Parents, do your children love watching TV, using their IPads or playing video games?
With so much digital media, you might be wondering how much screen time is too much?
According to the American Academy of Pediatrics, research shows too much media can affect your child's sleep, child development and even increase obesity.
For children under the age of two, the AAP recommends that you avoid screen time, but video chatting is ok. For children two to five-years-old, limit screen time to one hour per day of high-quality programming. Avoid fast-paced programs which are hard to understand and avoid apps with lots of distracting content.
Dr. Eve Shapiro with Orange Grove Pediatrics says she has the "screen time" conversation with parents all of the time.
"The way kids learn, the very young babies is by interacting with parents, listening to your voice, having people sing to them, read to them and looking at facial expressions. That's how kids learn, not by looking at the screen. They don't have any context to the process that," said Dr. Shapiro.
Mom Brianna Pape limits screen time at home to her five-year-old and two-year-old children. She started four years ago after she had realized it over stimulated her daughter.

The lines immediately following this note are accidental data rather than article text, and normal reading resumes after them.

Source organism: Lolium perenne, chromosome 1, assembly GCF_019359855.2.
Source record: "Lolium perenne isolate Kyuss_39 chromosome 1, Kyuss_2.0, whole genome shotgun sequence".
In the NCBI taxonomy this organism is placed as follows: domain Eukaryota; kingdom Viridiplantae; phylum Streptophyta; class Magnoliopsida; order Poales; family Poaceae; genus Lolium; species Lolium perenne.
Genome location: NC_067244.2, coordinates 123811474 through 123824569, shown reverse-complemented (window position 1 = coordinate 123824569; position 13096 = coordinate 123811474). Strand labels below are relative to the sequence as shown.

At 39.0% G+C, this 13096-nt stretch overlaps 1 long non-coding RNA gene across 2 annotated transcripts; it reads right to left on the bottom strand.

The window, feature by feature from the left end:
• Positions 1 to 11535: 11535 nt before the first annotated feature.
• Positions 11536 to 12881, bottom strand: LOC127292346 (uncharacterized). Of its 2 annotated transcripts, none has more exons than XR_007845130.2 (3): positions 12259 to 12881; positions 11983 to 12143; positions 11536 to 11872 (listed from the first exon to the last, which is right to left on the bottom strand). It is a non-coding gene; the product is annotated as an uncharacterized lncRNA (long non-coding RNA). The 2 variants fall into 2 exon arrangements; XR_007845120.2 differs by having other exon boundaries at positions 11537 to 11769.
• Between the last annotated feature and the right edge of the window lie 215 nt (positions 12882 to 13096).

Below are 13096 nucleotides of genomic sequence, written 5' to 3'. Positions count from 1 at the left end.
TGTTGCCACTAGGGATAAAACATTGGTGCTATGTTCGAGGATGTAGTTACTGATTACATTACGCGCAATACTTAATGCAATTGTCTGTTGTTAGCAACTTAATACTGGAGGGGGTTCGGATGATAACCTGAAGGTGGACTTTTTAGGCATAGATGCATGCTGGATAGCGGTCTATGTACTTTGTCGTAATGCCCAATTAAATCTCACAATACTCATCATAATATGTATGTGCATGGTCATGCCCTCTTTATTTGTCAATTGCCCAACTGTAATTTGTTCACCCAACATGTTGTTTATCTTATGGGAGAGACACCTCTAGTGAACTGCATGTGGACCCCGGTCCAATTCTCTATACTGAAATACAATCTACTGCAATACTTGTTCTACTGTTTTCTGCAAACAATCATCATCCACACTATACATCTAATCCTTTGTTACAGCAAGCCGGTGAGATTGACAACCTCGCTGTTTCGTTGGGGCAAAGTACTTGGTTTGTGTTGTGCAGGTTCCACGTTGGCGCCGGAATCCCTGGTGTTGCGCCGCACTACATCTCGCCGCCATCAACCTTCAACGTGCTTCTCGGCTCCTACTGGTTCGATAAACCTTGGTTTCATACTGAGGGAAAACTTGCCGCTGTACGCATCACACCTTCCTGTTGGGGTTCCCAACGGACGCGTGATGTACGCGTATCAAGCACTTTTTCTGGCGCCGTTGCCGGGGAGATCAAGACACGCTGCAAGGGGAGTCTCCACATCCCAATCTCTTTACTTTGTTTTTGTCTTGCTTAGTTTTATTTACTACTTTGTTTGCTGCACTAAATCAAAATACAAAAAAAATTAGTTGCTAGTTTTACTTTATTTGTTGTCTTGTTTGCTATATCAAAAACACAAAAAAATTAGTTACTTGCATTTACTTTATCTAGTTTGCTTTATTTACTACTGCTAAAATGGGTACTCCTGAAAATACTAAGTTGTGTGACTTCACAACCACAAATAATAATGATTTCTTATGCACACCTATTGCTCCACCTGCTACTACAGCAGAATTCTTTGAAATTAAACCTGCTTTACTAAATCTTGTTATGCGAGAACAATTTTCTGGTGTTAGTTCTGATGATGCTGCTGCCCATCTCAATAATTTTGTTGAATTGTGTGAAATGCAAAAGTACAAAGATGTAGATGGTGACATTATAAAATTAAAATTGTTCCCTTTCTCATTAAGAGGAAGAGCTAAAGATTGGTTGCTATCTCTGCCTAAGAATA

"It was really that zombie feeling I got from her," said Pape.
"The hardest part is remembering to find schedule and balance to have your time. The biggest reason for sitting your child in front of a tv is you don't have your own time as a mom," Pape added.
As your kids get older and especially if you have more than one, limiting screen time is not a one size fits all approach.
Dr. Shapiro recommends families talk about other options like playing board games.
In fact, the American Academy of Pediatrics has launched an online family media use plan to help you figure out what works best for your family.
The Pape's do movie night at least once a week.
"I think the key message is that parents should be involved in what their kids are watching on media," said Dr. Shapiro.
Dr. Shapiro also says when you begin incorporating screen time with young children, avoid it one hour before naps or bedtime. For teens, Dr. Shapiro recommends that parents take phones away at least one hour before bedtime.
"It doesn't make me popular, but I think it's important," said Dr. Shapiro.